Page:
Re: Why are we still so damn poor?!

See? I already broke the rule by typing the reply there.

Replying to: http://www.plurk.com/p/2gkbn9

It really depends on your own strategy for progress. Most of the problem really comes from the confusion/apathy between politics and policies.

Many people even educated ones have this misconception that politics is left to the politicians and is a separate category not meant for people to intrude. (outside of protests/elections)

On the flip side, many who know about politics have this boxed thinking on what politics is (or that their position is already the ideal solution that needs no discussion except within the walls of those who know about politics) and under-estimate the true value of a system. Often times the negative result is that government and government officials are blamed/activisted upon instead of rallying people behind an ideology (not just a political one) and making it work.

(Ex. The proverbial phrase of “government is corrupt” that seems like an intelligent answer at first until it gets repeated so much that it’s no better than a “feel good” slogan or an ignorant “but less ignorant sounding” opinion.)

Then of course, there’s the things that seem like separate from government or seem like government officials should do and the people only need to vote the officials in. I’m referring to the subjects of Economics, Enterpreneurship, Social Welfare, Education, etc. etc.

Just look at America, they can’t even fully agree on whether the Free Market exists because of their media. (Yet at the same time, look at how the average Filipino sees America as compared to our country.)

That doesn’t even include the debate on whether the free market works or not.

To quote one youtuber: Even Larry King thinks the difference between capitalism and corporatism is semantics:

The biggest problem with trying to rant about the problem is that the solution is not a trophy but both a marathon and a sprint for any poor country without a direction.

A sprint because like the People Power Revolution showed, we cannot afford to be “like” other countries. We cannot afford to “look” for other countries. We cannot even afford to look within ourselves and our fellow countrymen because in times of suffering, people won’t unite fast enough until “it’s there”.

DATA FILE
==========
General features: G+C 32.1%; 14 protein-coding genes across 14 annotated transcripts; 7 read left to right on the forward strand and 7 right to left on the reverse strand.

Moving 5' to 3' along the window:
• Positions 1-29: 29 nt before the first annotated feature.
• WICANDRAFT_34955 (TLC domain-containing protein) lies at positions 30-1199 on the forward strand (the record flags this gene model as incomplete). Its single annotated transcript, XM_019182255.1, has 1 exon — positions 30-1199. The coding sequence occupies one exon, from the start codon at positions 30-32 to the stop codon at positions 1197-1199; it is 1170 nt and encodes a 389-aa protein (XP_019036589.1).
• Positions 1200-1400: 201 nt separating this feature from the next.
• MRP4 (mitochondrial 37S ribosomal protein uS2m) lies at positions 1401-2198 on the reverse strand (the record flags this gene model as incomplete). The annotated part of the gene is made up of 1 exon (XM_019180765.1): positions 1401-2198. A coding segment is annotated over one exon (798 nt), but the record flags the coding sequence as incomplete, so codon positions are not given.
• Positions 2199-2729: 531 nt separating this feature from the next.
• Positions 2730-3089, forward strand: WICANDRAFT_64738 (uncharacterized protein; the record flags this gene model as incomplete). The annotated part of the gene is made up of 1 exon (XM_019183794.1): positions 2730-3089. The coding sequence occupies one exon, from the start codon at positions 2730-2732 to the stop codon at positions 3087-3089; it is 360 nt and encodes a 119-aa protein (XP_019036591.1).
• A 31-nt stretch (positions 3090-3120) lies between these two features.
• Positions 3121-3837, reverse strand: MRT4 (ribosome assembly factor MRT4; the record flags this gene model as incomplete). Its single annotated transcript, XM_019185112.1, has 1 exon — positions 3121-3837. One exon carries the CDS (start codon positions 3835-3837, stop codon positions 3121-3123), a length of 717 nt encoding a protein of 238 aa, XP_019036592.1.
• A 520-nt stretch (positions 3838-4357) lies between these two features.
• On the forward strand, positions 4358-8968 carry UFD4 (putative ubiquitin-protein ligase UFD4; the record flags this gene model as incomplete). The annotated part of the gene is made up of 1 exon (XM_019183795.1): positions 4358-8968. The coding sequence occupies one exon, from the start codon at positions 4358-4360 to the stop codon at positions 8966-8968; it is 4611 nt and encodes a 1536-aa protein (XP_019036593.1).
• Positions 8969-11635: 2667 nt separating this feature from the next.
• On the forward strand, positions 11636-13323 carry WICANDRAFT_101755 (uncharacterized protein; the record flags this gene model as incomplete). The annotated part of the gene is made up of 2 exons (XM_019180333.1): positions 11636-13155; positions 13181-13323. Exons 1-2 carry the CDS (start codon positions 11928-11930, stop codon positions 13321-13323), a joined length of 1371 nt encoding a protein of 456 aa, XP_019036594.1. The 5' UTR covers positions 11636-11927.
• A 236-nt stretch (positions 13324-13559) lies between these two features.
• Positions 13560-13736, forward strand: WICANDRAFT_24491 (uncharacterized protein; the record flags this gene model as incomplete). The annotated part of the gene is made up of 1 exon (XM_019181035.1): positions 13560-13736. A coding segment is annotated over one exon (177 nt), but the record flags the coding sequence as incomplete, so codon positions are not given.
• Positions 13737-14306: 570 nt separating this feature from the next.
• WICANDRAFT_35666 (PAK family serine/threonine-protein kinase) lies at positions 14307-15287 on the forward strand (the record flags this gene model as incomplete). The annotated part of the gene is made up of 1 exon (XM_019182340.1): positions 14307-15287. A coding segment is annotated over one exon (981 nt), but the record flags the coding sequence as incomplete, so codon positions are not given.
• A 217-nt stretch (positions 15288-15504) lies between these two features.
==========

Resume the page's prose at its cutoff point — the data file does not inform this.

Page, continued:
In the case with the Revolution, from what I read about it (I didn’t participate), as much as I would love to think it was indeed a Revolution by the people who wanted to regain their democratic right, it was more about events causing a domino effect that made it happen.

Yet the long term aftermath didn’t make enough difference because we were in an environment far different from the American Revolution or even when the Philippines declared it’s independence.

That’s where the marathon comes in. That’s when it’s important for the spirit of the events to not only be remembered or felt during a new/recurring “special” event but for people to be surrounded with elders that help inflame their passion even years after the events have passed.

Unfortunately that mere concept alone is not only not being practiced but it’s going the reverse.

The Philippines have crab mentality, colonial mentality, government corruption, vague “catch-all” patriotism, standard school treatment of history as homework and the overall apathy, ignorance and general culture disjointedness between all three major islands that creates a situation that makes it necessary both to sprint and to treat progress like a marathon.

Even after all this, we have a long road stacked ahead of us. We still have to agree and settle upon what we as a people feel are the best economic system, the best education system, the best balance of welfare and the best government system but most importantly, each of us “need” to understand what we are agreeing and settling upon.

We cannot afford to transfer this “democracy” into a democracy about a candidate, a democracy about using the government as a random welfare generating machine (to vaguely help “all” the poor) or even a democracy where people who don’t know about politics (like me) are afraid/bored to talk and participate for fear of being seen as foolish.

I say we cannot afford not because things can’t be improved but because poverty is a major problem.

A major problem can only be alleviated (maybe temporarily be solved) by a great leader surrounded by a great society but in times of suffering, it can be too easy to treat mediocrity as greatness. Too easy to settle for the next scapegoat or the next savior that we continue this pattern of decent improvement that won’t seem to change much about poverty because we are not seeking to change the situation but only create a situation to “tweak” it for the mm length improvement.

(Thus when worse corruption once again reigns it’s head in the future, it pushes all this itsy bitsy progress back and you get the social/government/generational equivalent of a big company buying out a small business and slowing down it’s progress until it eventually decides to rid of it or stagnate the situation to the point that the changes are so small and so slow that it doesn’t really count or feel like “leapfrogging” rising improvements worthy of the title: Change.)

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